Hoshigaki & Umeboshi, Idea Icebreakers

When we started seeing green stone fruits this season, we couldn't help but umeboshi. In all honesty, we haven't made the real stuff and just followed guidelines as you can see in a past crabapple post. Well, you knew that and that's not why you're here. Let's go!

Gochujang Molasses Green Apricot Umeboshi

If you've ever made umeboshi before, you understand that the fruit needs to be salt packed and weighted. This is a fairly typical whole fruit/veg preservation technique for breaking down the cell structure to release juices and generate a brine to be reinfused. It also creates an interesting texture.

Vac Packed Green Plums, Lovage & Salt

We leveraged vacuum packing the fruit with salt and punchy flavors. The big advantage of containing the fruit this way is that it makes it easy to manage a single layer and weight them in small batches. Just alternate layers of the vac packed fruit with hotel/sheet pans then stick a weight on top.

So we waited and waited for the fruit to get squished. It was a few days and they were still solid and barely any liquid pressed out. Sometimes we don't mind waiting and sometimes we do.

Infusing Butternut Squash with Brown Sugar

Hmm... How does one break up plant based cell structure with very little effort. Ice crystals of course! We did leverage the freeze thaw technique with further trials of hoshigaki anything, why not umeboshi?

Post Freeze & Thaw Sugar Infused Squash

After an overnight stay in the freezer, we stuck the frozen vac packed sheets back into the stack of weighted hotel pans. The fruit compressed pretty much immediately after they defrosted.

Post Press Gochujang Molasses Infused Green Apricots

There it is. We've successfully bridged the gap between umeboshi and hoshigaki, two fruit preservation techniques that yield serious depth and flavor complexity. Honestly, the methods are similar enough that the cross pollination of products and flavors are infinite.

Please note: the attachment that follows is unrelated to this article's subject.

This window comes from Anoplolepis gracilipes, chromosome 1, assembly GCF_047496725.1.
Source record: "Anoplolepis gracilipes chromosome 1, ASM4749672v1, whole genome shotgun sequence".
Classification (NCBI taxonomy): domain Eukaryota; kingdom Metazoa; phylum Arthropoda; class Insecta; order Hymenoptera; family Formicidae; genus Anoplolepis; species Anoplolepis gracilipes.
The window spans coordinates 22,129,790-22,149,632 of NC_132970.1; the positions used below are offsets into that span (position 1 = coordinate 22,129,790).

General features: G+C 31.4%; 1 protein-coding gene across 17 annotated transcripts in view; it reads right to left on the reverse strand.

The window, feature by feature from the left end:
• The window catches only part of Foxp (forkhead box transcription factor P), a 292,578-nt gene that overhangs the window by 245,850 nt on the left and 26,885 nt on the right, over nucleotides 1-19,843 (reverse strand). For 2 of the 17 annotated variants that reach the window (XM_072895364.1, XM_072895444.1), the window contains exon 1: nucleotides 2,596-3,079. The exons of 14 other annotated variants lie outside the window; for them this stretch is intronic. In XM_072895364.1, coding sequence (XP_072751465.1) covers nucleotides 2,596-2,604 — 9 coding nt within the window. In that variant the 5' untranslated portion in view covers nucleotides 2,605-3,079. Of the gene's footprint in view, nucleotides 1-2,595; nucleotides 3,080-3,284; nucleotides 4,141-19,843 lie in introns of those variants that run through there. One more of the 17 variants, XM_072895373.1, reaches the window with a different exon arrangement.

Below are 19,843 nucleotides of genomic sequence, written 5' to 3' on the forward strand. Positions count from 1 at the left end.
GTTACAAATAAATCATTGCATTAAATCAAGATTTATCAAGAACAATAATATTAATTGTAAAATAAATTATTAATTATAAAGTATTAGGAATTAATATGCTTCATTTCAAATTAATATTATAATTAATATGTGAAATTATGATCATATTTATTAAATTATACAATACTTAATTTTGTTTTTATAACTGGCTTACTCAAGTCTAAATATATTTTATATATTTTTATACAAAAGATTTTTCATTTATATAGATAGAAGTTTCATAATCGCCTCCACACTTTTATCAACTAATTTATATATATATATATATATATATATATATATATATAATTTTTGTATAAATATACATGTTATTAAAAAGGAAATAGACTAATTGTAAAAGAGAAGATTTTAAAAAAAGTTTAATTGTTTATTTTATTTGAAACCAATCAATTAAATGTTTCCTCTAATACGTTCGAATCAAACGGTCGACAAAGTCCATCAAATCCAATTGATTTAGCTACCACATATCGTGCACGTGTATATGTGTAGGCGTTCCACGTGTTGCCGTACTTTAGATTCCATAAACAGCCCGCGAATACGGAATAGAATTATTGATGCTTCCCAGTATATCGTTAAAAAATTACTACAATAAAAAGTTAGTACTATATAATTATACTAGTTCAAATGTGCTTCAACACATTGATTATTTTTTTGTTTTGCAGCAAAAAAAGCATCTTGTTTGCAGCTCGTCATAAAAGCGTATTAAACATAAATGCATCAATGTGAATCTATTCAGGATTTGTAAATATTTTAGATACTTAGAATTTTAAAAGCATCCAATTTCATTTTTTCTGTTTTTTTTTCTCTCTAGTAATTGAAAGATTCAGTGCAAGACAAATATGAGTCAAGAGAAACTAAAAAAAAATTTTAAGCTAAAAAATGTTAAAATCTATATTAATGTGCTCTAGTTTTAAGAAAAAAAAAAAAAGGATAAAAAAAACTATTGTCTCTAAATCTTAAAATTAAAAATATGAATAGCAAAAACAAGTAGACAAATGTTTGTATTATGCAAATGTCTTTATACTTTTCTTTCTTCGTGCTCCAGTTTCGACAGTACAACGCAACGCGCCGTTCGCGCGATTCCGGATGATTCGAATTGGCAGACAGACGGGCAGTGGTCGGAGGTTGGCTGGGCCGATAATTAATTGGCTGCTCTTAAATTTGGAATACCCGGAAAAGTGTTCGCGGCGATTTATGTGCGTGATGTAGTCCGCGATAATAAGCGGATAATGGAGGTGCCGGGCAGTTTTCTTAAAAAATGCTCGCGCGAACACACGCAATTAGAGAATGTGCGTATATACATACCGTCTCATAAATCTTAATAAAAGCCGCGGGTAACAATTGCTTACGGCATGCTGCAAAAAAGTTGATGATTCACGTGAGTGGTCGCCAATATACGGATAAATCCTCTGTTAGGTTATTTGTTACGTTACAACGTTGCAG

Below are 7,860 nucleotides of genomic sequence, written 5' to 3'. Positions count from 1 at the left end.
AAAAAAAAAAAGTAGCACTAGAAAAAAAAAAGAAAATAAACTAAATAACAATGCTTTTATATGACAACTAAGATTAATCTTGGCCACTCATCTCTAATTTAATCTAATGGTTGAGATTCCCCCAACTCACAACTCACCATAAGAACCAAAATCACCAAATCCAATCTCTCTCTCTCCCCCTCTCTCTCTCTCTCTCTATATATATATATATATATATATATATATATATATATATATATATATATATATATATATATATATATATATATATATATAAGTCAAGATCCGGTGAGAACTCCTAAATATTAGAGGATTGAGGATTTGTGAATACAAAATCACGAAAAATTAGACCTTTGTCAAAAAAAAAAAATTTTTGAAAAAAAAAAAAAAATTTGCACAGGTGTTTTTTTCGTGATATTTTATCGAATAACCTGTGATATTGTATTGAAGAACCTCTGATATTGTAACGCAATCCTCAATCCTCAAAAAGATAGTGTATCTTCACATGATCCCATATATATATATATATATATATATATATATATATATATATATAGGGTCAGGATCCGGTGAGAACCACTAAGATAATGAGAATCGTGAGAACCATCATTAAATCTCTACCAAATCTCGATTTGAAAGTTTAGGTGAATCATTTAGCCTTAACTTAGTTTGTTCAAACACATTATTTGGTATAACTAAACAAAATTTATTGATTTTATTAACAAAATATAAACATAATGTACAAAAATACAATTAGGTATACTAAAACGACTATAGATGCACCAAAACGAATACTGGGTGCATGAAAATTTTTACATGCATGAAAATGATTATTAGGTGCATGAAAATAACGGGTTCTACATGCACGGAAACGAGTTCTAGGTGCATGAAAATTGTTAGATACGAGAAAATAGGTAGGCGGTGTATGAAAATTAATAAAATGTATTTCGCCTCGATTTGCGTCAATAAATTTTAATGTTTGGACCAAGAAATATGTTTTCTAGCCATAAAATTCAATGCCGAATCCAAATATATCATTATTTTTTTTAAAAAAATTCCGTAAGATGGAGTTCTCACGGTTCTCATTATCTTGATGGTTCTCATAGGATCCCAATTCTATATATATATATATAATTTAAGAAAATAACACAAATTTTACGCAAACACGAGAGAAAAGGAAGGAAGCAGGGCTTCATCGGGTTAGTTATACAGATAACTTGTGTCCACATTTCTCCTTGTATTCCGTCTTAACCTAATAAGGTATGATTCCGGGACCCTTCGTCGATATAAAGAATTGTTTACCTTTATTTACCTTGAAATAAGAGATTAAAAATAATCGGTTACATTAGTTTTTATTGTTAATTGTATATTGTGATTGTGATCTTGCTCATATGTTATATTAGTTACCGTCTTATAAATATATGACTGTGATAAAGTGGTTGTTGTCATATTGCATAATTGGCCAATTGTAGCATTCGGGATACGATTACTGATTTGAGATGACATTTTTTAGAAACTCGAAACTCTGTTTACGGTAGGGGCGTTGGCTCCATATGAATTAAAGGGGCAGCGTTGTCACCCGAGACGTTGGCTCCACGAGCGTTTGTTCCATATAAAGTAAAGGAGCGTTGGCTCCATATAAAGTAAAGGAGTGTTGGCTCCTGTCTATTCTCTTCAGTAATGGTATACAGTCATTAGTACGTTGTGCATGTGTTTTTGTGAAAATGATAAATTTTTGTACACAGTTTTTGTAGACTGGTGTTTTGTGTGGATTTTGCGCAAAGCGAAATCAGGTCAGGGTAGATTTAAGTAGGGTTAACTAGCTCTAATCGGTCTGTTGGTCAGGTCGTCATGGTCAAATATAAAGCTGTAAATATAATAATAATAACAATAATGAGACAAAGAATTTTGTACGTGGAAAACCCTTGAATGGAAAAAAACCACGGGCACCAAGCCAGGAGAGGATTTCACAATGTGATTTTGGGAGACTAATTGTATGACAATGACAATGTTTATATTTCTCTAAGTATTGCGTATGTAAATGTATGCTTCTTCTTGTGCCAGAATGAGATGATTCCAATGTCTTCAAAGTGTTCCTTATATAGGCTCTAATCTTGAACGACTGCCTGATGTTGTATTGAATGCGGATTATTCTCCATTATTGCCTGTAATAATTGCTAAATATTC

As always, please share your discoveries so we an keep the ideas bouncing.

Butternut Squash a la Hoshigaki

Every year there's a wave of folks preserving persimmons by making hoshigaki. As with all the investigations here, we wanted see where the core method would take us with what we had on hand.

We decided to try something outside the box. A tiny butternut squash happened to be in our Farmer Dave's CSA share. Why not?

The first step of hoshigaki is to peel the skin to make the fruit conducive to drying. That's easily done, but of course a butternut squash isn't quite the same as a persimmon. One big difference is the sugar content. The key to the preservation is the sugar concentrating as it dries. Based on a quick nutritional facts search, butternut squash only has a couple percent of sugar and persimmon clocks at 13%. Not even close. So how do we get there?

To bump up the sugar percentage, we vacuum packed molasses and turbinado sugar with the peeled squash for infusion.

After a few days in refrigerator, we took the squash out of vac bag. It was pretty wet. We decided to put the squash in the dehydrator to dry off the exterior prior to hanging. The other reason for doing this is to quickly create the skin that's typical of the beginning stages of hoshigaki. Also, there's no way we're getting it sun dried here in New England this time of year.

The overnight stay in the dehydrator at 135 F worked like a charm. We had a nice permeable and flexible skin that allows for massaging as the squash dries. Scary close to the beginning stages of hoshigaki.

The squash isn't quite done at this point, but it looks, smells and feels promising. The hard flesh in the neck section is breaking down, which was a concern. Very pleasantly surprised that it worked out. It's these unexpected successes that keep us all interested and creating. In case you didn't know, we're already onto experimenting with onion.

As always, please share your discoveries so we can keep the ideas bouncing.

Umeboshi Crabapple or Any Tart Fruit

Being open to flavors and textures that are off the beaten path leads to neat discoveries. This way of thinking not only brings you down the rabbit hole of discovering ingredients, but also has your flavor brain interchanging the drivers of any food making method.

When we went apple picking, there were crab apple trees interspersed to support pollination for the orchard. Of course, we couldn't help but try the fruit. Unfortunately, we went through several horrible astringent bites before we tasted something worthwhile.

The final tree was in an unexpected place on the border of the property that no one would normally approach. Honestly, the fruit from this tree was far better than anything we'd tasted on the farm that day. A blast of sweet tart that any engineered candy would be jealous of. Since our bag was full, we loaded up a tissue box.

Crab Apples Vac Packed with Salt and Tulsi

When we got them into the kitchen, there was some thought of what to do next. Then, a comment on a post from our friend Shawn suggested umeboshi. That's it!

Crab Apples Post 2 Week Salt Pack